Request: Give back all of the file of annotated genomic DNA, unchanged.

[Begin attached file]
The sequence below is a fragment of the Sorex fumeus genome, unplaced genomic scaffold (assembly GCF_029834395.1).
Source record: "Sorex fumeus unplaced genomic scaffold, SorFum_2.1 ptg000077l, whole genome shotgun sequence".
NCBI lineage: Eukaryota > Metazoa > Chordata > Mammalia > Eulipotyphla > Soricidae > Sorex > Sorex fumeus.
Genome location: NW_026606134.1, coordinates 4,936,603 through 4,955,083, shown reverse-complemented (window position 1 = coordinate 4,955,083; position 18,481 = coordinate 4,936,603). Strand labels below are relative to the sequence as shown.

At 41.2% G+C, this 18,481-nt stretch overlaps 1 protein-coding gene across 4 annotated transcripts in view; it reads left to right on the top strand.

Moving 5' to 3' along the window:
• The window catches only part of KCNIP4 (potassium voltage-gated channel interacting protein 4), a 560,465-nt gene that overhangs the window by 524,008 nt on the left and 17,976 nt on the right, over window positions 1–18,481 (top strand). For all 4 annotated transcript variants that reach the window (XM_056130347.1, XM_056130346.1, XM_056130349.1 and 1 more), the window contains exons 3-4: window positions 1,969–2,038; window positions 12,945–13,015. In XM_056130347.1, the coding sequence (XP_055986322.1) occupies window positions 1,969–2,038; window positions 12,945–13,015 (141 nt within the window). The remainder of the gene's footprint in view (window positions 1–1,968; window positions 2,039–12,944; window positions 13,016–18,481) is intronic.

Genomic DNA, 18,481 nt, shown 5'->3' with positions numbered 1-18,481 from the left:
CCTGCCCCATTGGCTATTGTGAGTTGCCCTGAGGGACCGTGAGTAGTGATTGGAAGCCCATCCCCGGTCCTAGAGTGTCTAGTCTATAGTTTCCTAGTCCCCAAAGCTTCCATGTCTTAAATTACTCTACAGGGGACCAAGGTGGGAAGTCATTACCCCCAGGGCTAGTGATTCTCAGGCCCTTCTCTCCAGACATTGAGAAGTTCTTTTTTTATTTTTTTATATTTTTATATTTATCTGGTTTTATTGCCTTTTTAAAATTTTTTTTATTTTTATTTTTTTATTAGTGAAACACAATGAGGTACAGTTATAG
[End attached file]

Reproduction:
The sequence below is a fragment of the Sorex fumeus genome, unplaced genomic scaffold (assembly GCF_029834395.1).
Source record: "Sorex fumeus unplaced genomic scaffold, SorFum_2.1 ptg000077l, whole genome shotgun sequence".
NCBI lineage: Eukaryota > Metazoa > Chordata > Mammalia > Eulipotyphla > Soricidae > Sorex > Sorex fumeus.
Genome location: NW_026606134.1, coordinates 4,936,603 through 4,955,083, shown reverse-complemented (window position 1 = coordinate 4,955,083; position 18,481 = coordinate 4,936,603). Strand labels below are relative to the sequence as shown.

At 41.2% G+C, this 18,481-nt stretch overlaps 1 protein-coding gene across 4 annotated transcripts in view; it reads left to right on the top strand.

Moving 5' to 3' along the window:
• The window catches only part of KCNIP4 (potassium voltage-gated channel interacting protein 4), a 560,465-nt gene that overhangs the window by 524,008 nt on the left and 17,976 nt on the right, over window positions 1–18,481 (top strand). For all 4 annotated transcript variants that reach the window (XM_056130347.1, XM_056130346.1, XM_056130349.1 and 1 more), the window contains exons 3-4: window positions 1,969–2,038; window positions 12,945–13,015. In XM_056130347.1, the coding sequence (XP_055986322.1) occupies window positions 1,969–2,038; window positions 12,945–13,015 (141 nt within the window). The remainder of the gene's footprint in view (window positions 1–1,968; window positions 2,039–12,944; window positions 13,016–18,481) is intronic.

Genomic DNA, 18,481 nt, shown 5'->3' with positions numbered 1-18,481 from the left:
CCTGCCCCATTGGCTATTGTGAGTTGCCCTGAGGGACCGTGAGTAGTGATTGGAAGCCCATCCCCGGTCCTAGAGTGTCTAGTCTATAGTTTCCTAGTCCCCAAAGCTTCCATGTCTTAAATTACTCTACAGGGGACCAAGGTGGGAAGTCATTACCCCCAGGGCTAGTGATTCTCAGGCCCTTCTCTCCAGACATTGAGAAGTTCTTTTTTTATTTTTTTATATTTTTATATTTATCTGGTTTTATTGCCTTTTTAAAATTTTTTTTATTTTTATTTTTTTATTAGTGAAACACAATGAGGTACAGTTATAG